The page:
New Insidious Malware

I’ve been hearing from folks who report that their browser (it happens in more than one browser) suddenly has a different home page and uses a different search engine, apparently always Google. Attempting to switch these setting back to normal doesn’t stick.

The fascinating thing is how this malware gets you. Other than the above changes, users’ browsers work just fine. Nothing else untoward seems to be happening.

So what folks tend to do is to Google how to get rid of a virus that changes your search engine. This is where the bad guys did something brilliant. Suddenly, as of a few days ago, a bunch of new Web sites appeared offering instructions on how to remove this “virus”. But all of those Web sites come from previously unknown entities…and they all recommend downloading very questionable software (often commercial software, to add insult to injury), to clean the infection. It’s that software, that users have downloaded entirely volitionally, that I suspect is the real danger. Brilliant how they get users to download it.

I suspect that this new “virus” (actually a Trojan Horse) is being disseminated like so many others for the Macintosh: via a fake Adobe Flash installer.

So, as always, NEVER install or update Flash any way other than:

  1. Via the Flash Player pane (under the Updates tab) in System Preferences on your Mac
    or
  2. Directly from Adobe:
    http://get.adobe.com/flashplayer/

NEVER, EVER update Flash by clicking on something in a pop-up window, or from a notice on a Web site, or from a Flash installer that a Web site automatically downloads to your hard drive, or from a Flash installer that you find in your Downloads folder that you didn’t expect to be there or that you didn’t just download from Adobe’s Web site.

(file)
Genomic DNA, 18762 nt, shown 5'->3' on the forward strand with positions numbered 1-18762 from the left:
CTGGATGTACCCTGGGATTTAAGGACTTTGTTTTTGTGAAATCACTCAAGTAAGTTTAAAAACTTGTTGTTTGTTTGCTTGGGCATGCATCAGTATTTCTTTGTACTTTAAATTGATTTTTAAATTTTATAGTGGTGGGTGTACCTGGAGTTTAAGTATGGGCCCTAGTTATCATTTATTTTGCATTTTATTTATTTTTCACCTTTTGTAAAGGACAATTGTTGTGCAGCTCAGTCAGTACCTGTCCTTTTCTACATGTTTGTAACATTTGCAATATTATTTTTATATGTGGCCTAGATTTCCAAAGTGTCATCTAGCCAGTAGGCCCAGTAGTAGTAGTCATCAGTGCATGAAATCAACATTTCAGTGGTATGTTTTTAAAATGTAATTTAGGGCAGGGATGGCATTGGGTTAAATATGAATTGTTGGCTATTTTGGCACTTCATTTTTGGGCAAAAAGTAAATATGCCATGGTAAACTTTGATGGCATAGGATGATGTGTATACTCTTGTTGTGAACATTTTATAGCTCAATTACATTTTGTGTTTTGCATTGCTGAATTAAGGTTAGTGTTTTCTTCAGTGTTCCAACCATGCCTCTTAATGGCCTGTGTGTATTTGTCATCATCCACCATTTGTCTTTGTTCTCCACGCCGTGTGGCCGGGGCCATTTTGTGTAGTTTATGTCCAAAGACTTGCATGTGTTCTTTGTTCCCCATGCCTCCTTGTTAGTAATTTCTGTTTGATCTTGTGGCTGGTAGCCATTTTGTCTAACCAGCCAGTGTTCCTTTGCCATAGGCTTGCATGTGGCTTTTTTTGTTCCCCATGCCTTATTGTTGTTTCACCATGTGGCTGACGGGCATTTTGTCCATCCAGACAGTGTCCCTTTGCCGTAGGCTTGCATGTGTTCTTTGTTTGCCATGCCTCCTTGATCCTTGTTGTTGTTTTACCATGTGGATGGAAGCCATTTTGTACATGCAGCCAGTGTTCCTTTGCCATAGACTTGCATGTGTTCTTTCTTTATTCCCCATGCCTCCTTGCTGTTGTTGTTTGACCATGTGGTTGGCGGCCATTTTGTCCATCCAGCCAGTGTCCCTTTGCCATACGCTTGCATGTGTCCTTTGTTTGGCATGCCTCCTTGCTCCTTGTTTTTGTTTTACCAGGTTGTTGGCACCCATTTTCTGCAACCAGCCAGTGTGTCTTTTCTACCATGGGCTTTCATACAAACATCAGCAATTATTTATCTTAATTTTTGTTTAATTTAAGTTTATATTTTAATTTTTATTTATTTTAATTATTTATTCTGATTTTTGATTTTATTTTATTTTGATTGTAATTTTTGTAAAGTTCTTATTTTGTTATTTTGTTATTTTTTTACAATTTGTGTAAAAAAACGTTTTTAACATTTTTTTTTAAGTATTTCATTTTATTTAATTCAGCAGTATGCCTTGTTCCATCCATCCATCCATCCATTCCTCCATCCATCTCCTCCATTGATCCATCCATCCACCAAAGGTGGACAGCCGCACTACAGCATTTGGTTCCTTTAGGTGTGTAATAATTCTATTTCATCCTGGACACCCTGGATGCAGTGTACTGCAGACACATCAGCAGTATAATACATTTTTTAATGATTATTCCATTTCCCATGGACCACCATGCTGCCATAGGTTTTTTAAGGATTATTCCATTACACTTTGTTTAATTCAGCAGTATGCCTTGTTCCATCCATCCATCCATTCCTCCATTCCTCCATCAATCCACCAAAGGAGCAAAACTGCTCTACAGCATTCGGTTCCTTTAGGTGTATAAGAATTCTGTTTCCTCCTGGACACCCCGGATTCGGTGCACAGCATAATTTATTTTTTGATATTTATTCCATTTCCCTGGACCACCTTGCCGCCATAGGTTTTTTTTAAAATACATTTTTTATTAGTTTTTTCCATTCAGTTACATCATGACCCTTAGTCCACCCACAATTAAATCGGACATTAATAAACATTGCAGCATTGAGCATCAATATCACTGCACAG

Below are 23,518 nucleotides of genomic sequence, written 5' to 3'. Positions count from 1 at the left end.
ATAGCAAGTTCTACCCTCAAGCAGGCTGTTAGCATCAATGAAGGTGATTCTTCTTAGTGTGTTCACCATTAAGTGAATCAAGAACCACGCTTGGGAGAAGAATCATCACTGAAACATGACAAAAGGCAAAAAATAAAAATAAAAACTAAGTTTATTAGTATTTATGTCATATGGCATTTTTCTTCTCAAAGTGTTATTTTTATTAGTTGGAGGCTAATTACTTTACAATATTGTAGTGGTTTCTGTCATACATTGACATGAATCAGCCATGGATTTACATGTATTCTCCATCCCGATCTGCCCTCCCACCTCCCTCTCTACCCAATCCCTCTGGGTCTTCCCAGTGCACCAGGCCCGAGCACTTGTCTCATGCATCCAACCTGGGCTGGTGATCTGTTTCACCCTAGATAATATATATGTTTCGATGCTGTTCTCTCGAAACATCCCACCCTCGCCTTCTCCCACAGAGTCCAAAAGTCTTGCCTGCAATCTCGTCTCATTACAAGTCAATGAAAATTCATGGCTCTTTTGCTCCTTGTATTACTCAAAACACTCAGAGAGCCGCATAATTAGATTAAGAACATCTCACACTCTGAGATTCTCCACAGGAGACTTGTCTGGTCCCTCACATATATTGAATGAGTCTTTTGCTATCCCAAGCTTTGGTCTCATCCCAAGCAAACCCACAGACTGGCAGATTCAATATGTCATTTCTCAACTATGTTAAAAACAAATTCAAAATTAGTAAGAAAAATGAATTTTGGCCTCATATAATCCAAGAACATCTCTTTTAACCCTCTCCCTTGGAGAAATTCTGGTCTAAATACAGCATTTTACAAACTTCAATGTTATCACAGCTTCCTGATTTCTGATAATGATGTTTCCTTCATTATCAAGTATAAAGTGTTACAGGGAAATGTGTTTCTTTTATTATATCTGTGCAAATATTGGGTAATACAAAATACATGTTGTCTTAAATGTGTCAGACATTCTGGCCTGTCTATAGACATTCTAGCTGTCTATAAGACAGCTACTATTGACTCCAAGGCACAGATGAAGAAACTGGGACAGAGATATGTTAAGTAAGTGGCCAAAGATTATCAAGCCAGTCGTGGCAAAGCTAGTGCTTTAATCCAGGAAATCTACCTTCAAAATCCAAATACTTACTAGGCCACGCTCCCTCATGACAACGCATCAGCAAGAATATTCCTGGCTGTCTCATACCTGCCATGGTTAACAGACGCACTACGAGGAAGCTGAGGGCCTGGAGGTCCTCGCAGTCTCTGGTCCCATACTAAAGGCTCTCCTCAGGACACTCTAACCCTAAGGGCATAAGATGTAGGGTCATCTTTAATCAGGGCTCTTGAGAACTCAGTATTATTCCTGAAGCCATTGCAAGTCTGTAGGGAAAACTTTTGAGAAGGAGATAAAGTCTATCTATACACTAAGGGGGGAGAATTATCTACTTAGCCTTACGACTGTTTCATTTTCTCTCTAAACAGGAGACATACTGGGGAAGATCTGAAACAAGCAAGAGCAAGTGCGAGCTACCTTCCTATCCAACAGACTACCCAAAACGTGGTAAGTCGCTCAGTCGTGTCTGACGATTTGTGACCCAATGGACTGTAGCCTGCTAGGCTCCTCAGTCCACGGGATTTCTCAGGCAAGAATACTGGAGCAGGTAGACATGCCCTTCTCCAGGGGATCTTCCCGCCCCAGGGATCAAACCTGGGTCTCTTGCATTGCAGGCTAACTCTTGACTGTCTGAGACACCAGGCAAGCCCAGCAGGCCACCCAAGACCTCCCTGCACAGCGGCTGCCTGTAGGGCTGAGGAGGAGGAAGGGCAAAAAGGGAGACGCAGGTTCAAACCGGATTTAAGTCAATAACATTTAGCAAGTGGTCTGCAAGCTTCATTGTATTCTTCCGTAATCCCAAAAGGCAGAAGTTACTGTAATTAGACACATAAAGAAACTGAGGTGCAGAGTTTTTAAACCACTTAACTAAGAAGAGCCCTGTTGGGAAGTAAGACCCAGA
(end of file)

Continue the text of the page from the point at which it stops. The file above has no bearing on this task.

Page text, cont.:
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Alternately, never, ever install Flash at all and if you have, use Adobe’s Flash uninstaller to remove it.

If you must use Flash content on a site, visit it using the Chrome browser, which has it built-in and will take care of updating Flash automatically.

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All good suggestions, but that uninstaller will do absolutely nothing to counteract what Randy is talking about. This new Trojan approach does not use or have anything to do with the legitimate Flash Player, so the popup telling you to update Flash Player must be ignored and if you didn’t do that, then you almost certainly were infected.

Flash Player is almost history. It will receive zero support with respect to security updates (feature updates and regular bugs haven’t been done for some time now) at the end of this year. As almost everybody here has said multiple times, if you don’t need Flash Player for some essential work, uninstall it and ignore any and all notices to install or update it. If you must have it contact the developer who requires it and tell him to update to a different solution ASAP or if their software has been abandoned, find a different one.

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Alternately, never, ever install Flash at all

Folks have tried advocating that on various discussion lists and in user groups. The thing is, Flash is still common on the Web. Some folks have businesses with portals that require Flash, others have to access government sites that use Flash. Others just want to see content on news sites that still use Flash. I’m not sure that one is doing a service to users by telling them not to install, or to uninstall Flash at this point in time. After uninstalling Flash users are distressed when Web sites won’t work properly for them.